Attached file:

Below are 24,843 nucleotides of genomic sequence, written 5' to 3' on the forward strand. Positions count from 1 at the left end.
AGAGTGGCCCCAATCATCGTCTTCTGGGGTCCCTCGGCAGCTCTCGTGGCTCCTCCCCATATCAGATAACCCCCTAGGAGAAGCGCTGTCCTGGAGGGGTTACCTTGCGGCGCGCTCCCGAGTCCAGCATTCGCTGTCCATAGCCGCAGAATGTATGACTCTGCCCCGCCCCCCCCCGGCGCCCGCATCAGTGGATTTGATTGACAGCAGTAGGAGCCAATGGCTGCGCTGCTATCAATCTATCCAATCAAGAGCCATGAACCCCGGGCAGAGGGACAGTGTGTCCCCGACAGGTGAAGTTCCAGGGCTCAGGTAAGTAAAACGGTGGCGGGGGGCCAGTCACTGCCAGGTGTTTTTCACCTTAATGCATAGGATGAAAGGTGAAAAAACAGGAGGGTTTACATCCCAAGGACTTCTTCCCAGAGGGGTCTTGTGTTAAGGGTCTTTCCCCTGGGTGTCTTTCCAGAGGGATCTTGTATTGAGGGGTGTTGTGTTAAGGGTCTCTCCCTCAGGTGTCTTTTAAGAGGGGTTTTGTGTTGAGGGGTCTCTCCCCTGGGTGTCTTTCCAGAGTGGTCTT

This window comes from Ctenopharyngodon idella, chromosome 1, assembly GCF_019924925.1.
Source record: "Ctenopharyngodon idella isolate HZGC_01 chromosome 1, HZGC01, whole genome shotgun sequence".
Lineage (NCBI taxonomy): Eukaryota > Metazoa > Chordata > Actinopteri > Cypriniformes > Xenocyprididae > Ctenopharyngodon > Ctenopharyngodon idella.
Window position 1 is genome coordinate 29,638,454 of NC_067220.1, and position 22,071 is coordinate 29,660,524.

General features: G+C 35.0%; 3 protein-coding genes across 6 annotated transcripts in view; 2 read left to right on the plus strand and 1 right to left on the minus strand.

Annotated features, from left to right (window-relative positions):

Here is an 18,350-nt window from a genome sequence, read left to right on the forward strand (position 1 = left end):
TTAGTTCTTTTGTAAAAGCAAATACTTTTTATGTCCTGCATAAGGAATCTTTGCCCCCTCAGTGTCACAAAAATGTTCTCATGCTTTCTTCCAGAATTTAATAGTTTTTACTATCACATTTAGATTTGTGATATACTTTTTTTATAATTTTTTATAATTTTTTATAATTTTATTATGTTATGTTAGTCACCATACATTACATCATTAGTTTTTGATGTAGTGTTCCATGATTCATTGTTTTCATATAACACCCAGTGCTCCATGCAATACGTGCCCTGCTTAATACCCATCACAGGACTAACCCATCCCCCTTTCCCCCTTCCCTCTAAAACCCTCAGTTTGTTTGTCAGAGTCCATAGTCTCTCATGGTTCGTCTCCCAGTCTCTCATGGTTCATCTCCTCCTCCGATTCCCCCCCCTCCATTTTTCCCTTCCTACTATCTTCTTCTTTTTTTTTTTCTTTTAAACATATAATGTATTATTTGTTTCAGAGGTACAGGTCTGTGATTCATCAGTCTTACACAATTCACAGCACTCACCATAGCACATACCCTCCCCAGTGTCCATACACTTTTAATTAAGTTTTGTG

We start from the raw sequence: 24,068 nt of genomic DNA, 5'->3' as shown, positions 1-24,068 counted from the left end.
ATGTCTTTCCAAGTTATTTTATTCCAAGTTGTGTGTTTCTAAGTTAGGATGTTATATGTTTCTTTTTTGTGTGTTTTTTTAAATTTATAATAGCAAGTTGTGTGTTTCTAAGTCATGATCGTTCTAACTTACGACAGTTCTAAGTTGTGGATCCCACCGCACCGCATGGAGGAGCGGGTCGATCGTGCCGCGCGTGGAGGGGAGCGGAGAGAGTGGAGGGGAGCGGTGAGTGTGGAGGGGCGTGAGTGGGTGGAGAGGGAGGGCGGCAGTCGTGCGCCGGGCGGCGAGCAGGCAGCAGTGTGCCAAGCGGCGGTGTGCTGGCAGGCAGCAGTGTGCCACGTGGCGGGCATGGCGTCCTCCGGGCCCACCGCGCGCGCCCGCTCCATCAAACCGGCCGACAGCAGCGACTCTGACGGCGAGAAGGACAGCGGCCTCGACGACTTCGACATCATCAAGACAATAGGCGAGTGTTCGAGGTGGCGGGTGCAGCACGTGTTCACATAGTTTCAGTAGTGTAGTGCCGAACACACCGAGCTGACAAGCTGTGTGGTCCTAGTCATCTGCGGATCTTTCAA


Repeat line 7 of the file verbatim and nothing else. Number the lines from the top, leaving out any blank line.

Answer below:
General features: G+C 35.0%; 3 protein-coding genes across 6 annotated transcripts in view; 2 read left to right on the plus strand and 1 right to left on the minus strand.